With a new case of Covid-19 in the community, this time in Christchurch, there are now questions surrounding what next for the city.
But experts say it is still too early to think about whether a shift in alert levels is now warranted; after a person working at a managed isolation facility tested positive for the virus yesterday.
Epidemiologist Dr Michael Baker said although there was still a risk that this one case could be the start of a chain of cases, or possibly a cluster, the information released so far indicated good news.
"Just from the information that we have now, we can be quite optimistic as this person sought (help) straight away."
He acknowledged how this would be familiar territory for New Zealanders, as this would be the sixth failure at our border.
"I think for New Zealand, this is basically a huge shift. During the pandemic, we learned you can stop it at the border and you can stamp it out.
"The universal advice, especially concerning people in Christchurch, is to just pay particular attention on your symptoms.
"Just be very disciplined about staying home and looking after yourself."
One expert, however, was more critical of the Government - and said it needed to "up its game".
Professor of public health, Nick Wilson, said there needed to be an urgent review as there appeared to be failures at the border and managed isolation still.
"We've had a nurse infected, a maintenance worker, a port worker. These are system failures because we should be stopping all cases at the border.
"Basically we're having border control failures every two weeks and we could end up with another Auckland August outbreak if we don't improve."
Infectious disease expert, Professor David Hayman, said he could imagine it would be a stressful time for some in Christchurch and that this would be a test case for the city.
But that meant amping up the measures we are all so familiar with now - washing hands, using the contact-tracing Covid-19 app and to social distance, for example.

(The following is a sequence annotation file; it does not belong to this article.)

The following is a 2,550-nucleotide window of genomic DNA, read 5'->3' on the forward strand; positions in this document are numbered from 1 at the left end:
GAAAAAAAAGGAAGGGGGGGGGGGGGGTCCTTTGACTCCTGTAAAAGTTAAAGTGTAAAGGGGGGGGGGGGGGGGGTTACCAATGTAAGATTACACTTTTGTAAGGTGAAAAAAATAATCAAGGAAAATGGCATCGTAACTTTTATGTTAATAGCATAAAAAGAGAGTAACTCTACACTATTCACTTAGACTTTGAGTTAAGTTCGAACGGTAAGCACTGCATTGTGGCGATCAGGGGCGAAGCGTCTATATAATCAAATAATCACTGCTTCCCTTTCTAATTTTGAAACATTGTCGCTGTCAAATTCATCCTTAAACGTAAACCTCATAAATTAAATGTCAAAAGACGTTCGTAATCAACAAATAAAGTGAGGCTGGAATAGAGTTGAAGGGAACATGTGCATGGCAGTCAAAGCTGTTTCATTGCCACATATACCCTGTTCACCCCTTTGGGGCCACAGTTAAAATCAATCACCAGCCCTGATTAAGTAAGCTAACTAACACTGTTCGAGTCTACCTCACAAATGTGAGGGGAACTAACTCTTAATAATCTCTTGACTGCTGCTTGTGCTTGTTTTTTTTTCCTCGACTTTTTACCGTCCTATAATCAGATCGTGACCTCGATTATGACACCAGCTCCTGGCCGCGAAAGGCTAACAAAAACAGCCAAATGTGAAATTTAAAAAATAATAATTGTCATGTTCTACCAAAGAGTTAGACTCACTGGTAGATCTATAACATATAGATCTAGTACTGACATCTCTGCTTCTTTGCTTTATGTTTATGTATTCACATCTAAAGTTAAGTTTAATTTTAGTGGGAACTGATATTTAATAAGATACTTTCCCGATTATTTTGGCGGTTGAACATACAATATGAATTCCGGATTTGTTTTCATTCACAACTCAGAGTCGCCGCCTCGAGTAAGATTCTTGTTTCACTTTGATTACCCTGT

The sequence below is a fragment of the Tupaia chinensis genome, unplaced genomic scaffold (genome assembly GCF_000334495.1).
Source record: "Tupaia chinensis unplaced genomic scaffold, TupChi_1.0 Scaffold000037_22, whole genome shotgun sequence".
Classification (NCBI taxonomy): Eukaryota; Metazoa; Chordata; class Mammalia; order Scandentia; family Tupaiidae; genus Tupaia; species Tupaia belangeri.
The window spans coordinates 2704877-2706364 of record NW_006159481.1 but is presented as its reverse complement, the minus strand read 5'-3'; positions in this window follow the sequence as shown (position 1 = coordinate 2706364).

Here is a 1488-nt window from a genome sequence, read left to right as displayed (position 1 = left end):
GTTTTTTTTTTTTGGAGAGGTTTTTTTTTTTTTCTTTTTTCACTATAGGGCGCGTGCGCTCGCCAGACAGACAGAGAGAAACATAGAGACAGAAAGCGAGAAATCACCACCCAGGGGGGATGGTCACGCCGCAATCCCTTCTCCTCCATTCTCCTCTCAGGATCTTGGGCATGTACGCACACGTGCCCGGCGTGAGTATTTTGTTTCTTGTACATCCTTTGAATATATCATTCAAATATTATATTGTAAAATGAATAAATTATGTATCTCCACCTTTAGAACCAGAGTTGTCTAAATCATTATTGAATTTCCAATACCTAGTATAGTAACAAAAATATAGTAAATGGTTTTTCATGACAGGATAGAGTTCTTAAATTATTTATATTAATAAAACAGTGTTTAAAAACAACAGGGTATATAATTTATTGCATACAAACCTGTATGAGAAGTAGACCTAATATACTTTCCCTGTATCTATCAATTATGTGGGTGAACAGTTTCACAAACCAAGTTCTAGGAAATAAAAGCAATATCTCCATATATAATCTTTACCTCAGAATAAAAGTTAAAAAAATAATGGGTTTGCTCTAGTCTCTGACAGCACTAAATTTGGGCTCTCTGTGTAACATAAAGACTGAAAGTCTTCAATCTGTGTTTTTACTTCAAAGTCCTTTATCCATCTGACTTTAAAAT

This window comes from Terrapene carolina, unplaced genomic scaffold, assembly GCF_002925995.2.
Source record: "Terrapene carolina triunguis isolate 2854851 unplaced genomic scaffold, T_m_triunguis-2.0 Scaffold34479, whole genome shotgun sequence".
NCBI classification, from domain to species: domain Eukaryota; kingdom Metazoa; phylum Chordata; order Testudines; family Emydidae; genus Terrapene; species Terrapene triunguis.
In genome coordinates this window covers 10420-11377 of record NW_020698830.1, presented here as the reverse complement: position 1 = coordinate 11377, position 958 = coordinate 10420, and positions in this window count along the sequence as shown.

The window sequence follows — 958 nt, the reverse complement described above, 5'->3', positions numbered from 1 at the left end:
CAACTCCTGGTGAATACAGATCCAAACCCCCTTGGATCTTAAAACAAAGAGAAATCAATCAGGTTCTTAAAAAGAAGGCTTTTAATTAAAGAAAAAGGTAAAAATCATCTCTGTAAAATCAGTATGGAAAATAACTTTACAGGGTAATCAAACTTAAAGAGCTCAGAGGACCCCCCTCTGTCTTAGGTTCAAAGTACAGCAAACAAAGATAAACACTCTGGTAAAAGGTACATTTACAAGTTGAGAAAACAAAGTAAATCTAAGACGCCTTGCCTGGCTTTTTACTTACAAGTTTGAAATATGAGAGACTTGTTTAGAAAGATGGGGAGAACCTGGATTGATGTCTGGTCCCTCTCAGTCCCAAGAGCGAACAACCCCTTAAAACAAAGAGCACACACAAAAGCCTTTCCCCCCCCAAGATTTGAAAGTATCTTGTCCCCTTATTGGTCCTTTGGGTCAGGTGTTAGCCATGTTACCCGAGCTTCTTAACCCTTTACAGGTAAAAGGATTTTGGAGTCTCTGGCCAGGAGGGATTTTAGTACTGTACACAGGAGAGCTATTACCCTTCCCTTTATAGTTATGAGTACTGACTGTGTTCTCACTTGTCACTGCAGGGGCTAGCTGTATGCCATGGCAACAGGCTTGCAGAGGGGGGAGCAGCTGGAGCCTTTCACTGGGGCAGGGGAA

"Do the basics. Time and time again, that's the advice - to keep taking it seriously, as we want to stamp this out as soon as possible."
News of the confirmed case broke about 8pm yesterday, when the Ministry of Health said a person working at the Sudima Christchurch Airport had tested positive after getting symptoms over the weekend.
The worker is said to have returned a negative test last Thursday but sought another test on Sunday when they developed symptoms on Saturday.
Chief operation officer at Sudima Hotels, Les Morgan, told the Herald last night that the person involved was a "non-hotel staff member", however.
Health officials also confirmed that the confirmed case is now isolating at home.
Asked why the person was not in a quarantine facility, a Ministry of Health spokeswoman said this morning that a full update on the situation would be given at 1pm.
A tragedy in the western world
Baker said he continued to be shocked at the fact that the western world, in general, had not been able to control Covid-19 the way that New Zealand has done so.
"(Our system) is working. I think it's just a tragedy that other western countries don't follow that approach," he said.
"New Zealand is getting on with life and our economy is recovering."
Hayman said he was "enormously proud" of how New Zealand has handled Covid-19 and, as a British immigrant, could only watch was happening overseas with frustration.
"It's frustrating because it seems like they haven't learned," he said, referring to those in the US and the UK, in particular.
"They haven't done what New Zealand has done.
"I don't think it's a disaster (here). I think New Zealand has prepared."
- additional reporting: Radio New Zealand